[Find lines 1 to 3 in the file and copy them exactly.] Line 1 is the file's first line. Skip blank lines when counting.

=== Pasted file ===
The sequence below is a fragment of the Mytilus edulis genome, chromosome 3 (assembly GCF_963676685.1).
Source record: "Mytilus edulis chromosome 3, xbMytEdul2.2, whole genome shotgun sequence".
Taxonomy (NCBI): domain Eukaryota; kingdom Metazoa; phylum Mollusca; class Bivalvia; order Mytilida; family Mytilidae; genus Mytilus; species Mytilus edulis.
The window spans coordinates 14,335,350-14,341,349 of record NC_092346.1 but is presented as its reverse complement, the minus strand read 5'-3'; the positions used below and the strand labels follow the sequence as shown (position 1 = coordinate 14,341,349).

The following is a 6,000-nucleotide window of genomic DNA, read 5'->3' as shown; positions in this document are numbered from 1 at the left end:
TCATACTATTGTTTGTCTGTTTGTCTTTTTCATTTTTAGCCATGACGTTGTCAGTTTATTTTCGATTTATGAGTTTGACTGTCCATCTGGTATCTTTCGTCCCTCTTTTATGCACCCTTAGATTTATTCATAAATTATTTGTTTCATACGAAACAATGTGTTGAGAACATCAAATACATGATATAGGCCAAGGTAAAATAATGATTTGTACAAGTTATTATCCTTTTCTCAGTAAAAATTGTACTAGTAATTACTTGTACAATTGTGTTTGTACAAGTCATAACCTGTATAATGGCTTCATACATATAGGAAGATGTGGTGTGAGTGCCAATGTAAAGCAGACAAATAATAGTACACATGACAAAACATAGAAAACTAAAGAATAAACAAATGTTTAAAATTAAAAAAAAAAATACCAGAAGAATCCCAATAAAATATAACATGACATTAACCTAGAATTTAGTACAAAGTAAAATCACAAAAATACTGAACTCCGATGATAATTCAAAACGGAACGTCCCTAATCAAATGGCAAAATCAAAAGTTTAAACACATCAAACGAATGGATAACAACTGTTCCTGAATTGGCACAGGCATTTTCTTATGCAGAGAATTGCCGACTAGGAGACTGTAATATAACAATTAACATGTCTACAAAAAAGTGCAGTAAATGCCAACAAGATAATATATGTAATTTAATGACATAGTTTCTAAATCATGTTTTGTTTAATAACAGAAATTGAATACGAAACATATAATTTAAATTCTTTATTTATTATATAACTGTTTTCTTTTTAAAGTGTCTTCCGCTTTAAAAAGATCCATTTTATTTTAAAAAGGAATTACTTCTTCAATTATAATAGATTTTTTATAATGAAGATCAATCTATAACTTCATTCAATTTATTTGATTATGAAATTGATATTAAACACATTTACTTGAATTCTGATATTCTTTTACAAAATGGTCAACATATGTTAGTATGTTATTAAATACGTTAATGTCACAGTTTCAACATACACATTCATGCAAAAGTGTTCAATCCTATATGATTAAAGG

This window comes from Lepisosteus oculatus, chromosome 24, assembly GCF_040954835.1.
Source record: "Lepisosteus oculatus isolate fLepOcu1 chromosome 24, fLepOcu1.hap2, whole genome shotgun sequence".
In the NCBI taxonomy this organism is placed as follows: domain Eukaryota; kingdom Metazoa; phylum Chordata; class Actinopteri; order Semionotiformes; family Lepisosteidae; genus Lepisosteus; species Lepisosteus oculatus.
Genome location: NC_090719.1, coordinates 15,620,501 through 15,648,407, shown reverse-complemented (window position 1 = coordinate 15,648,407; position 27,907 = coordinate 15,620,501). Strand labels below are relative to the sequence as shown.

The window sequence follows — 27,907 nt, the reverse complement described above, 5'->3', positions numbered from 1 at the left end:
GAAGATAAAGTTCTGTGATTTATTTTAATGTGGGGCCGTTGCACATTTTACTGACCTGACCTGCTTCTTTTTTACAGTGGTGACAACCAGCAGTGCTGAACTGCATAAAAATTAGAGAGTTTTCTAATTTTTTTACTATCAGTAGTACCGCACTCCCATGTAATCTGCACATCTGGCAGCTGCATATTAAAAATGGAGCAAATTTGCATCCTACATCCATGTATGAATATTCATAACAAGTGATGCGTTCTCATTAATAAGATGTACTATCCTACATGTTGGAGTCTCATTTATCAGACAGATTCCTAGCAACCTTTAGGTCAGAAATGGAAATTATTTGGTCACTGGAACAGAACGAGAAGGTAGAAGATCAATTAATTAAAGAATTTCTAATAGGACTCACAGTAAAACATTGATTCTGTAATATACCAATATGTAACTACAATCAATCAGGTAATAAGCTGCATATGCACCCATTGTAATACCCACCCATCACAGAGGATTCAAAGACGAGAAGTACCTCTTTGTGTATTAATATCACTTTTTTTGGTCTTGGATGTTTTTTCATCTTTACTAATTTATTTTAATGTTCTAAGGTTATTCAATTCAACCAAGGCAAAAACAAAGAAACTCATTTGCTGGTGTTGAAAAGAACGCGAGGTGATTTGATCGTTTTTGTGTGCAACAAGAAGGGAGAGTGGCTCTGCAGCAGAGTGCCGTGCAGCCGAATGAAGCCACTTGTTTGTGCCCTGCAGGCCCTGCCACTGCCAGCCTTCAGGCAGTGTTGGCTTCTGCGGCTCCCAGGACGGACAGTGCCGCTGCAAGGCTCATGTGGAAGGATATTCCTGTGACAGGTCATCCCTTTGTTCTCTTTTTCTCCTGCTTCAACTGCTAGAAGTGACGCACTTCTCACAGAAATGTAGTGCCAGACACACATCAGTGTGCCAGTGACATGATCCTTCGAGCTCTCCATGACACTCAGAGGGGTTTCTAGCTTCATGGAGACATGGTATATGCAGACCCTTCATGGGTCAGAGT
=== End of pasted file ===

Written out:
The sequence below is a fragment of the Mytilus edulis genome, chromosome 3 (assembly GCF_963676685.1).
Source record: "Mytilus edulis chromosome 3, xbMytEdul2.2, whole genome shotgun sequence".
Taxonomy (NCBI): domain Eukaryota; kingdom Metazoa; phylum Mollusca; class Bivalvia; order Mytilida; family Mytilidae; genus Mytilus; species Mytilus edulis.